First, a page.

You are what you recommend…?

At #cnmac10 James Poulter shared a presentation about renting his life.  The theological point behind it was that as we live in a ‘recommendation economy’ we are well placed to connect with people and show who we are via the things we share. James kindly commented on my other blog to clarify this.

However, I am still not convinced and I’m going to try to explain this here, without getting too ranty.

Streetcar allows people to use a car by the hour, saving the need to own & pay for a car full-time. There are companies that allow you to rent a status handbag (not one that James mentioned, this is just another example). We can share music via Spotify; our lives via Facebook and rate our snacks via Graze. All good, right? We get to use items we’d never be able to afford – renting a BMW for a couple of hours instead of owning a P-reg Vauxhall Corsa with an interesting clonking noise.

Except… the point where I disagree is that by renting the status item, we buy in to the consumer society. If we define ourselves by the things we consume, what does that mean for our identity as a child of God? If we are seen with the status item, what does that say about our counter-culturalism as Christians? The man-on-the-street may not know that we have rented our BMW so by being seen to be conspicuously consuming are we really giving a good message? I think the message it sends is that our feet are firmly placed in the earthly realm.

My problem with the fractional ownership trend is that it allows people to literally buy into a dream that life is better if you have nicer ‘stuff.’ No matter that you can’t actually afford that ‘stuff.’ You can still experience it, pretend for a bit that you can, show the world ‘what you are worth’ by your stuff, not by what you do or say.

And on the back of that comes the problems with the impact we have on the planet. Streetcar is great; and I may have signed up to the scheme had I stayed in London after 2006. But, you know, London has fantastic public transport – is that extra car journey really necessary? If you buy or rent new; what about the energy costs of producing new instead of using second-hand? A £3 box of snacks instead of locally-grown bits and pieces, or a home-made cake?  I generally don’t spend £3 in total on what I’d eat during the day so I find that really expensive.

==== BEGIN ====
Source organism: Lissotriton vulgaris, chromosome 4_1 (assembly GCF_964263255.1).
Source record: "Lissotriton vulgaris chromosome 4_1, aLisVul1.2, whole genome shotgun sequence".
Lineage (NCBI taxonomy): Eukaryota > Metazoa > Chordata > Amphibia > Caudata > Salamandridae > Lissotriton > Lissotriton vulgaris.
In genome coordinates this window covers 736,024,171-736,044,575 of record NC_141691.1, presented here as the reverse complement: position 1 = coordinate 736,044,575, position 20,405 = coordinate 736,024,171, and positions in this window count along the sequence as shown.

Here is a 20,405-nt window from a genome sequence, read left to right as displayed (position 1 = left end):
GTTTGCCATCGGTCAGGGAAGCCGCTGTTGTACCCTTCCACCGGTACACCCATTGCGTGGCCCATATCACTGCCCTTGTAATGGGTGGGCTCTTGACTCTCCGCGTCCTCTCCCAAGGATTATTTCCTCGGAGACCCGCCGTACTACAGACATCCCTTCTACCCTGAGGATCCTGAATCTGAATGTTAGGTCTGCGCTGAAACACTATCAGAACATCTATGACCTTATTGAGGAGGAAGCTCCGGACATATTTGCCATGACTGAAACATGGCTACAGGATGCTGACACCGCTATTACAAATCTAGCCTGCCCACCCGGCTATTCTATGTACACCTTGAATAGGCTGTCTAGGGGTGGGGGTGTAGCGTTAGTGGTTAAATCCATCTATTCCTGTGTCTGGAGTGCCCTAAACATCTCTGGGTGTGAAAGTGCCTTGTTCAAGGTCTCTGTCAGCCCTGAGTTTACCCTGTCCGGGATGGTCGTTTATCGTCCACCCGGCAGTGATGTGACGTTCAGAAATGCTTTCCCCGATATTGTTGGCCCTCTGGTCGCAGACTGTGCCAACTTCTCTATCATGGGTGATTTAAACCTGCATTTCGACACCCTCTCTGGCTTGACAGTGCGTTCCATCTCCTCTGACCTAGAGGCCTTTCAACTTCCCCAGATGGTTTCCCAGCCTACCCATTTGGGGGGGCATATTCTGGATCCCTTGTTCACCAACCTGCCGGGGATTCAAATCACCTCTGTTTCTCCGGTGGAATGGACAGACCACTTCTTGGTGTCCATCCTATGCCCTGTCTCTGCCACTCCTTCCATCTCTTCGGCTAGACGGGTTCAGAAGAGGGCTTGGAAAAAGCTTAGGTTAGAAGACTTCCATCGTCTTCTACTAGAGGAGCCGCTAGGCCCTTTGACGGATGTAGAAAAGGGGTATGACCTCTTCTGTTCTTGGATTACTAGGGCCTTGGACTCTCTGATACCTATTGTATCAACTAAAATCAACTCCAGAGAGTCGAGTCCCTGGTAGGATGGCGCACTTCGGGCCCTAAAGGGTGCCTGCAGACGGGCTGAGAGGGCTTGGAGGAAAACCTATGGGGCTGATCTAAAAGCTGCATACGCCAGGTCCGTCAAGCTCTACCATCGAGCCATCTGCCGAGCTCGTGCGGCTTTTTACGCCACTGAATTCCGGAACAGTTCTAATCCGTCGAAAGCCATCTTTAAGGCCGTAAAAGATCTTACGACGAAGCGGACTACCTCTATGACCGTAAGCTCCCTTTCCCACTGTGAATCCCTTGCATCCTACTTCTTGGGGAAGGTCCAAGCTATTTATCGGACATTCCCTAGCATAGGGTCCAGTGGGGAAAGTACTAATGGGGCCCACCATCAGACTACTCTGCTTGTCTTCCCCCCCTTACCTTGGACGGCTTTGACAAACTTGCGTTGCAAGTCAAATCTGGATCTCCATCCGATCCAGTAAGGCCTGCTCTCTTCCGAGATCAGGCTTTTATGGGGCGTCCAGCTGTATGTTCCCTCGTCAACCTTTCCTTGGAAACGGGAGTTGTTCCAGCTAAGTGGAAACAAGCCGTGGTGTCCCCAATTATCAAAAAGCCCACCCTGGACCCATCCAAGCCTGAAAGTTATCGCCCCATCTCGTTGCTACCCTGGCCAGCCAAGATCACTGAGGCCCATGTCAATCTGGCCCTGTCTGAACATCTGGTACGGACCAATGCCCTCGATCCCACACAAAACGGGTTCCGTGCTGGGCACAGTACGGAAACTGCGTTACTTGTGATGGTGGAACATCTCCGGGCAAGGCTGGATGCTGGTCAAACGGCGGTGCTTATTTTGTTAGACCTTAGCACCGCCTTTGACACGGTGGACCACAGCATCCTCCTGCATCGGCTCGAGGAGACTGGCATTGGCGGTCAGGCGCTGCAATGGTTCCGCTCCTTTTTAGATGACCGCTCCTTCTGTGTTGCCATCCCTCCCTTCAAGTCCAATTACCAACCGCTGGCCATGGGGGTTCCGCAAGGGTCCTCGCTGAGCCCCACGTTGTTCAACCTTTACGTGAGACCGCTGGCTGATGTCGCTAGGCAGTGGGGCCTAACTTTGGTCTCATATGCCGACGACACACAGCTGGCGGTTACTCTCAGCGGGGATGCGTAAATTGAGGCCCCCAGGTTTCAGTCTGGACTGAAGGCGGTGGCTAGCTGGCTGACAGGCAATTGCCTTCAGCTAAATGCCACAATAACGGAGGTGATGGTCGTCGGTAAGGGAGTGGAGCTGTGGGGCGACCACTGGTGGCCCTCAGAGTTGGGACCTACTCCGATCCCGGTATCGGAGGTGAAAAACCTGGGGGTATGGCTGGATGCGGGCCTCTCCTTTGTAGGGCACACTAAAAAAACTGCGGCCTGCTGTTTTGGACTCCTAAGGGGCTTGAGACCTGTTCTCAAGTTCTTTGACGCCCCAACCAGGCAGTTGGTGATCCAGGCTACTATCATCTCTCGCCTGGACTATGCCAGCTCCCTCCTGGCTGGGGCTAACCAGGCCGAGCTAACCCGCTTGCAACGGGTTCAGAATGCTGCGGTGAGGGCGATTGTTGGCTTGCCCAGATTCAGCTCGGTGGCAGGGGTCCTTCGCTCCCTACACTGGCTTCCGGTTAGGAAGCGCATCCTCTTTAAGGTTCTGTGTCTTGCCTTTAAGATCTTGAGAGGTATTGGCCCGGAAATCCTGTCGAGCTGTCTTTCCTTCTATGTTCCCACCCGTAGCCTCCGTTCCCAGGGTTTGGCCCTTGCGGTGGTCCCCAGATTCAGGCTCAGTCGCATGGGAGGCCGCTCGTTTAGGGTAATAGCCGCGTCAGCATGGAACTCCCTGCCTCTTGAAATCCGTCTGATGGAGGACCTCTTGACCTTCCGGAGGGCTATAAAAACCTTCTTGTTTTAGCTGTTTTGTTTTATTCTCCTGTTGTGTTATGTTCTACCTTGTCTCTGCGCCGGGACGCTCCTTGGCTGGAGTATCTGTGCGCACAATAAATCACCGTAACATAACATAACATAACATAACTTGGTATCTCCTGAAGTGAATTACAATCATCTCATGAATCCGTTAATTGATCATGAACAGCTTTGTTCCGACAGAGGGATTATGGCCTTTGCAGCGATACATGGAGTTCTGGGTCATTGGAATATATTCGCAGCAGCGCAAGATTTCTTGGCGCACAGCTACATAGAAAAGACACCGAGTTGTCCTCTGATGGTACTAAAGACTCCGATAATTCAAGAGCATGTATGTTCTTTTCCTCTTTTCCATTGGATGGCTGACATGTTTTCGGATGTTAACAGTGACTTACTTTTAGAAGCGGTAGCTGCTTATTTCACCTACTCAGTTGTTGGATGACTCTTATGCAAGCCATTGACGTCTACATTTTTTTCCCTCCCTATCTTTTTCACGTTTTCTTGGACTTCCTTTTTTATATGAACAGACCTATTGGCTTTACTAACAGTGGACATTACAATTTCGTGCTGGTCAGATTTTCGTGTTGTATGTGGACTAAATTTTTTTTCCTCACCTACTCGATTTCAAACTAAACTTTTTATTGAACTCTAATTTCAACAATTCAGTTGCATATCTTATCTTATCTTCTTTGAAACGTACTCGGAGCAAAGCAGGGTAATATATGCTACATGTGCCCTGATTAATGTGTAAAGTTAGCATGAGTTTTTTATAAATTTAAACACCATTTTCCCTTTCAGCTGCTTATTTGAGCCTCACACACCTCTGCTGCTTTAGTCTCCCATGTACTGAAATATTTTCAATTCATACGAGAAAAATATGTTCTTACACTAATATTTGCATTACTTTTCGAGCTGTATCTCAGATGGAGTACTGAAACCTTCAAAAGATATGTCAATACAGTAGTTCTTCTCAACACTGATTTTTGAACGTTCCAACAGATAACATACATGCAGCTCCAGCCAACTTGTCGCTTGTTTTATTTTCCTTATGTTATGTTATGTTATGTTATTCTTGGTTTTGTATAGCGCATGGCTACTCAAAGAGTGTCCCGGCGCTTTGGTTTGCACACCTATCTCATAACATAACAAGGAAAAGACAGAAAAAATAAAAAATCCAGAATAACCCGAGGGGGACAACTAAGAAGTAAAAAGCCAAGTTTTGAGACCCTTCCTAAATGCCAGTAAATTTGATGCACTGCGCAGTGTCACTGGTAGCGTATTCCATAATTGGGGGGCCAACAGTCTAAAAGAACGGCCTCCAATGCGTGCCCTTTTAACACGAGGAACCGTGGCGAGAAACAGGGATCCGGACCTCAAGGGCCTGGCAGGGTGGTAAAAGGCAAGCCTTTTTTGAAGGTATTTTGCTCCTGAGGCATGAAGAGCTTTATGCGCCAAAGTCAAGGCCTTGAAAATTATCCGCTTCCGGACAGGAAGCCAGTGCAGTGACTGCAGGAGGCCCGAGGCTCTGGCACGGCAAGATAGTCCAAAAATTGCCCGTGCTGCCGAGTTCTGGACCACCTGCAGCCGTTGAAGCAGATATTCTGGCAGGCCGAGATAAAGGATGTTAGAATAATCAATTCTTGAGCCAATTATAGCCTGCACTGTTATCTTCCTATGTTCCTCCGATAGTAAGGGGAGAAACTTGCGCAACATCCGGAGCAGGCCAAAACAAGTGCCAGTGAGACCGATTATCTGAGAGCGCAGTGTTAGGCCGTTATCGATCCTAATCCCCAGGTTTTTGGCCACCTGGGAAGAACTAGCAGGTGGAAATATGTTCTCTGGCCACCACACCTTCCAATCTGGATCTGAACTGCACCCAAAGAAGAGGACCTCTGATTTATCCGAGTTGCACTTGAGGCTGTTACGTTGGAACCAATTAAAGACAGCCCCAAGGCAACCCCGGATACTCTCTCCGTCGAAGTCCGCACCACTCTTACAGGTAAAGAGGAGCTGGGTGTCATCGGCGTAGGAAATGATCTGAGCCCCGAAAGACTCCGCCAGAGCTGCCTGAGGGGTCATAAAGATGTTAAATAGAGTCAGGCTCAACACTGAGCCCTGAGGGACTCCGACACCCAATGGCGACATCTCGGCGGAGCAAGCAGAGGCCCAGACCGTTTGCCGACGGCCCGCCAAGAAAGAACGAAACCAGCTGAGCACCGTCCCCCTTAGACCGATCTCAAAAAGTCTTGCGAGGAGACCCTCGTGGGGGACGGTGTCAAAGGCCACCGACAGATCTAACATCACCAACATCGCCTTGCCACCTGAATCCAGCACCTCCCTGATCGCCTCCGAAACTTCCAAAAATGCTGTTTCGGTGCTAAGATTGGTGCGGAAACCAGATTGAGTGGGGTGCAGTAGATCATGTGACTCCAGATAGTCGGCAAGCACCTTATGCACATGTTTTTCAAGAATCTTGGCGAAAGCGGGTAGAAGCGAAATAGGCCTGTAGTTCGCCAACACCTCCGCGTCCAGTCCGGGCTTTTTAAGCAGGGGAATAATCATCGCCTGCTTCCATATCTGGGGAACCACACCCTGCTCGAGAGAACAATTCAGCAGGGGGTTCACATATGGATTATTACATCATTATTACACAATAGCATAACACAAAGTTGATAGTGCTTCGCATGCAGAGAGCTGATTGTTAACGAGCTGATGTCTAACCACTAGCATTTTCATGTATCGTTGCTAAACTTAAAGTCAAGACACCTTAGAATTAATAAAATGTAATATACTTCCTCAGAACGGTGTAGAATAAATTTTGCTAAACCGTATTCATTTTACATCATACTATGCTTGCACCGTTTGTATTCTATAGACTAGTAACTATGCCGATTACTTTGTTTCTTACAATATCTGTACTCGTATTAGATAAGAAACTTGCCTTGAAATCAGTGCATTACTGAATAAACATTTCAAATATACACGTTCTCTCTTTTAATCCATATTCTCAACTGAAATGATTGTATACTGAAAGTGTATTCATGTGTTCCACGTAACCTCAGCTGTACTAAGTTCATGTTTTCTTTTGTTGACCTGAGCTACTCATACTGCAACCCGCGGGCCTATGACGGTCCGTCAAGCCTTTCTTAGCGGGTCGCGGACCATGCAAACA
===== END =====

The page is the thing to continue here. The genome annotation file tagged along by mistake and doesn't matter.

I’m not even going to start on the advertising, the polarisation of gender stereotypes, the pseudoscience, the PR-puff recommendations in the print media, the relentless quest for youthfulness. I hadn’t watched TV ads for some months and was really surprised at the utter rubbishness thrown at us (One ad keeps telling me signs of aging are caused by daylight. So I am never going out again.)

OK … so I haven’t quite managed to not rant here, or perhaps untangle my thoughts even after sitting on this for a week.

One comment

  1. I think to an extent the whole of the social networking system is a ‘recommendation economy’ – we follow links that other people post and we follow the people others recommend.

    This is the nature of networks but it carries some risks, the major ones IMO being we start to think that number of recommendations (eg how many Twitter followers we have, or how many ‘likes’ our Facebook page gets) equates to how influential a person or group is. That is dangerous for all sorts of reasons, a lot of them to do with how our resources are directed, but also because it promotes a kind of passivity – if I follow these influential Christians I don’t have to do any networking of my own. And networking can only happen between people (or organisations) who are active participants.

    This is probably only tangentially linked to the content of James’ talk on the day, but the issues around status which arise from that talk are highly relevant to how we behave as Christians online. We have a huge opportunity to make relational connections with people, it’s easy to kid ourselves that we are doing something innovative simply by being online.

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